By Robert C. Koehler
When our lives are torn open, when the worst possible thing happens, what we have, finally, are our roses and our courage.
“I chose to stay in Oslo the entire week. It has felt like the most natural thing to do. I have never experienced any place any time in my life with such a complete absence of aggression. It feels like the city itself has gone into a peaceful place.”
Is this possible? My sense is that Norway’s reaction to its tragedy transcends much of the media coverage about it, obsessed as the media are with big-headline drama, who did it, who will pay. But something the headlines can’t capture seems to be going on in this small country, some determination among the people, above and beyond any political agenda, to stand — though wounded, though shattered by grief — for their highest values.
Anders Behring Breivik on Utoya Island, Norway
By Robert C. Koehler
“I saw people being shot. I tried to sit as quietly as possible. I was hiding behind some stones. I saw him once, just 20, 30 meters away from me. I thought ‘I’m terrified for my life,’” the young survivor said to a Reuters reporter. “I thought of all the people I love.”
And there’s the moment, in all its politics and horror: no more than this. Young adults — teenagers — being stalked and methodically murdered at their bucolic summer camp on Utoya Island in Norway. In God’s name, why?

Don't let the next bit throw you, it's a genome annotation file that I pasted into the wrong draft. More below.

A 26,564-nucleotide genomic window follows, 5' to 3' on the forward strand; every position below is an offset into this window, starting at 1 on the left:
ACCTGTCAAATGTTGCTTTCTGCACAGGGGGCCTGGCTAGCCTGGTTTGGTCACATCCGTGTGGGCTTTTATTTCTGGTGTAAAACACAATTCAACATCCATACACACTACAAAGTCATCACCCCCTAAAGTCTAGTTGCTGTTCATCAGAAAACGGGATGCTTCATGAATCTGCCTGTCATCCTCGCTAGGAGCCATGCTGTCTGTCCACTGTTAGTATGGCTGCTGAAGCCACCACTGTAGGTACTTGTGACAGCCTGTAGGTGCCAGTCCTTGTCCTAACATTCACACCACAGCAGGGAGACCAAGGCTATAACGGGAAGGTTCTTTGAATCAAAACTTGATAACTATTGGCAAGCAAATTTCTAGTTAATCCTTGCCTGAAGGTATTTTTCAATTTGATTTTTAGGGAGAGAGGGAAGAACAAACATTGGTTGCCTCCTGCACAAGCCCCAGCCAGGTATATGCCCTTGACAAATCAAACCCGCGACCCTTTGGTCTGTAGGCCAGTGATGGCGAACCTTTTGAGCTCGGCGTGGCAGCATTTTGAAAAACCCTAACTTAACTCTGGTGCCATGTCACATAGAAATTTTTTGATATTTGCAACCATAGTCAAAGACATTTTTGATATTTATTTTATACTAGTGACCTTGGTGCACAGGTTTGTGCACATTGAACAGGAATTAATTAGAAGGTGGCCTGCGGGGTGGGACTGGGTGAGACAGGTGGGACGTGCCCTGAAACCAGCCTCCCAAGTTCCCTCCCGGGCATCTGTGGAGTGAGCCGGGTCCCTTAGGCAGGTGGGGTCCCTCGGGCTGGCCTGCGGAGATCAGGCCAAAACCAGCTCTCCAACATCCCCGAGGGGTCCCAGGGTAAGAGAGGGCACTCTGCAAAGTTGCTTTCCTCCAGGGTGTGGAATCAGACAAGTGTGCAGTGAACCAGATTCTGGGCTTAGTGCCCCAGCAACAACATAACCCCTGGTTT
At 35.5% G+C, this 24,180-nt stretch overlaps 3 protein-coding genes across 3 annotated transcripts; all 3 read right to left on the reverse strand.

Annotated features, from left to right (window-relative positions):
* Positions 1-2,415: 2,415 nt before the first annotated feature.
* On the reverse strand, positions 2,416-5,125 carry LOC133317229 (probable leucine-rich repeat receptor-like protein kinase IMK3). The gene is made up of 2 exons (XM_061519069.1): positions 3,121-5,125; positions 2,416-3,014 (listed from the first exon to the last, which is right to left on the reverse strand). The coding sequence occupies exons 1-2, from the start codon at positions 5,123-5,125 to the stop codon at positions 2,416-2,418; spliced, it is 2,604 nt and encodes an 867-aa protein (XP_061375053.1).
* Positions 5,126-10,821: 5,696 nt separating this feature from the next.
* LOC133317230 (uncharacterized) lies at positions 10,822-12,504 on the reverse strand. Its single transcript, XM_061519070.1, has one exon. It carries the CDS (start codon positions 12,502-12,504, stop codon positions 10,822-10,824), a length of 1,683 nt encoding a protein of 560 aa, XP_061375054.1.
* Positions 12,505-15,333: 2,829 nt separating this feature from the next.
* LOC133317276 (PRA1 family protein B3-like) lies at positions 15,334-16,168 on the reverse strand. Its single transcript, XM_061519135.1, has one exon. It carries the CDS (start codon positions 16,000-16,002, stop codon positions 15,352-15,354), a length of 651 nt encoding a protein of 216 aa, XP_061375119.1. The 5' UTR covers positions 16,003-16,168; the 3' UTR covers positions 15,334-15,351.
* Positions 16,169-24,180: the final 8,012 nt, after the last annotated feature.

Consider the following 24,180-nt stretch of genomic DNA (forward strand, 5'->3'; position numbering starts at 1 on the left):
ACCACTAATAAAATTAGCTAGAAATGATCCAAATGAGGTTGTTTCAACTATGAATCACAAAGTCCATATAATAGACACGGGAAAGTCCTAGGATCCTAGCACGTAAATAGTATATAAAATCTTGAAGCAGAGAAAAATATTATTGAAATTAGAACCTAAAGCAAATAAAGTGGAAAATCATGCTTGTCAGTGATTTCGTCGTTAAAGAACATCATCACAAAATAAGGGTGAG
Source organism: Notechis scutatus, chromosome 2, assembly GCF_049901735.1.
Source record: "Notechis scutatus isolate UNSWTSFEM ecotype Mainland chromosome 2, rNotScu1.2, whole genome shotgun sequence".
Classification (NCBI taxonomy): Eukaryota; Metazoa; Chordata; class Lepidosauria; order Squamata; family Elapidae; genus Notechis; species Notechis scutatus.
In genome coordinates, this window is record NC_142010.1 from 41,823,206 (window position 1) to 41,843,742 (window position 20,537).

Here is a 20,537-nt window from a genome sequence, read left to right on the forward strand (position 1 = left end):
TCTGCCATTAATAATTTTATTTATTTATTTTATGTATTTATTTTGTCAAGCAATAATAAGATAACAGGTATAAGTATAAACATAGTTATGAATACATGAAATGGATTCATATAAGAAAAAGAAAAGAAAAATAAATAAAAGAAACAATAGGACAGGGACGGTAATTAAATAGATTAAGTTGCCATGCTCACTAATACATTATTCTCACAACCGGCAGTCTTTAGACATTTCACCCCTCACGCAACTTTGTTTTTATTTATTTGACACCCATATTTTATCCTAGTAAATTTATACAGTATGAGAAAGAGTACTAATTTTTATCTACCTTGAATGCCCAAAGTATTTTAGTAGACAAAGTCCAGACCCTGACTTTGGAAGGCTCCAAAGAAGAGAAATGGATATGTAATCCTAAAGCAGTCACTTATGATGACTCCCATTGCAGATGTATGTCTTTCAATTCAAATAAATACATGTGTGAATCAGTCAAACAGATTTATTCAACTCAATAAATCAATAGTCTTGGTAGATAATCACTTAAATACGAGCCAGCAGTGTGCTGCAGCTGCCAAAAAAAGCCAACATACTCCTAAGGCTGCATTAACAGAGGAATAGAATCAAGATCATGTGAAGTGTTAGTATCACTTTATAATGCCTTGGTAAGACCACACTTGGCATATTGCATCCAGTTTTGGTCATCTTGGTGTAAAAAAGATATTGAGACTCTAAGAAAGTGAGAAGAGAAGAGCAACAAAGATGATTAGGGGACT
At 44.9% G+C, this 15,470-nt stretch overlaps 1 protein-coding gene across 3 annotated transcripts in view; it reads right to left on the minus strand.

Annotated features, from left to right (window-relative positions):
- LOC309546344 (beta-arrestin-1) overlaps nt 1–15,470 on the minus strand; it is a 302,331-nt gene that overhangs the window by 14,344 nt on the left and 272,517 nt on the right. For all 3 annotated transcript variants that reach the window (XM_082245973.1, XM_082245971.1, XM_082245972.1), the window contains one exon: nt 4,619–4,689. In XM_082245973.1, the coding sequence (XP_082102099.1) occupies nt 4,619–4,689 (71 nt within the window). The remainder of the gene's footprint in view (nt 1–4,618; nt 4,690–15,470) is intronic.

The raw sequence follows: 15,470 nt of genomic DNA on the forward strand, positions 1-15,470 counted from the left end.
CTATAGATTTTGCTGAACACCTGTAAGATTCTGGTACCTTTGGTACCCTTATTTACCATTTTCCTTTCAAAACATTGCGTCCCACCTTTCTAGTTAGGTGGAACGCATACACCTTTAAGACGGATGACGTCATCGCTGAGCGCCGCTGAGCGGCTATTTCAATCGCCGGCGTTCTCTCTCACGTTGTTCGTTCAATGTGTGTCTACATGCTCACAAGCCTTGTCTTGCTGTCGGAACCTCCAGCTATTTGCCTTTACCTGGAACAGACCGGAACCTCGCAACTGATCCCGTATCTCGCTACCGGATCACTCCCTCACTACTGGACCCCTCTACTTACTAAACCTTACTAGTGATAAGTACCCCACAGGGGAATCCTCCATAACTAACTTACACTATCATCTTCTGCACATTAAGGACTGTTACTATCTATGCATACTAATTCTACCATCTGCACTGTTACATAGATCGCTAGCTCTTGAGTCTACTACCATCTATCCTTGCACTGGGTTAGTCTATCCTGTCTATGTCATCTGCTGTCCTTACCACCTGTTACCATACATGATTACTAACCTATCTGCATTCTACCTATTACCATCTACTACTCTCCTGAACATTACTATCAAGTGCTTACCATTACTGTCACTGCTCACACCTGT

This is the question we ask instantaneously, with sucked-in breath. Why? The question is bigger than any answer we make up.
7/25 UPDATE: Norwegian Shooter Loves Israel, By Israel National News. “The time has come to stop the stupid support of the Palestinians…and to start supporting our cultural cousins – Israel.”
7/24 UPDATE: Oslo Police Conducted Bombing Exercise Days Before Terrorist Blast. Also see this June 2011 news flash: Norway Announces Withdrawal From Libya Campaign
After supporting Palestine’s bid for sovereignty at the United Nations in an announcement on Monday, Norway today suffered numerous terrorist attacks.
Three days ago, July 19, Reuters reported:
Norway, host of the 1993 Palestinian-Israeli peace accords, said on Monday it was “perfectly legitimate” for Palestinians to take their case for statehood to the United Nations for voting in September.